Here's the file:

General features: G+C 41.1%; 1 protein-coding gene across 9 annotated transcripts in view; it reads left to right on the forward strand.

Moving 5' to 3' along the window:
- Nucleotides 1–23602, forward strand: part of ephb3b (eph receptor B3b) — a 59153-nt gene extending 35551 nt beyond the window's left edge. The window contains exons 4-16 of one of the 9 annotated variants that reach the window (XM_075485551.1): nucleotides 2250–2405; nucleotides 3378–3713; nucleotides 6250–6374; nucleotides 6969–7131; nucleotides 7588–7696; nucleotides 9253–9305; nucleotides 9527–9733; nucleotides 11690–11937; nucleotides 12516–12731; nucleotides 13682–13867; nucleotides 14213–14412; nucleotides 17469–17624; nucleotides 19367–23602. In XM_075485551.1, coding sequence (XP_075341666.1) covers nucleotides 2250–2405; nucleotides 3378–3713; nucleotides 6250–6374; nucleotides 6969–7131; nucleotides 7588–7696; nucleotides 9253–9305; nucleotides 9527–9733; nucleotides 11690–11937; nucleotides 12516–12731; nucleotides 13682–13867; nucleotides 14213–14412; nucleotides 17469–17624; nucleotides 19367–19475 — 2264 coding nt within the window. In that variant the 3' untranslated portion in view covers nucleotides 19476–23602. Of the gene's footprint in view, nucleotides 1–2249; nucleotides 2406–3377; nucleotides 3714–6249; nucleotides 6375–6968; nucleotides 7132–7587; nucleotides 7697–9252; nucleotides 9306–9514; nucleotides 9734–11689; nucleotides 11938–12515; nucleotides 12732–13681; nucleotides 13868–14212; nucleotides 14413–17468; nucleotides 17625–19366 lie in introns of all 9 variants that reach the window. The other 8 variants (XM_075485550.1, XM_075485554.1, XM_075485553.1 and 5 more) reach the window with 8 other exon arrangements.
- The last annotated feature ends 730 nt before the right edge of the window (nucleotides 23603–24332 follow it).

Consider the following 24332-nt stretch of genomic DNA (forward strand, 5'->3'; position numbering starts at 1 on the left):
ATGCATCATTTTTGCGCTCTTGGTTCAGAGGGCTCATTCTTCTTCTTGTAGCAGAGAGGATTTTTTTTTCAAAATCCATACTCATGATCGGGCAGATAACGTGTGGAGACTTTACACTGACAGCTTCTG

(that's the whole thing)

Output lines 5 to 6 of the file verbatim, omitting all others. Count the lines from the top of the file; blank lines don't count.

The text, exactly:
Consider the following 24332-nt stretch of genomic DNA (forward strand, 5'->3'; position numbering starts at 1 on the left):
ATGCATCATTTTTGCGCTCTTGGTTCAGAGGGCTCATTCTTCTTCTTGTAGCAGAGAGGATTTTTTTTTCAAAATCCATACTCATGATCGGGCAGATAACGTGTGGAGACTTTACACTGACAGCTTCTG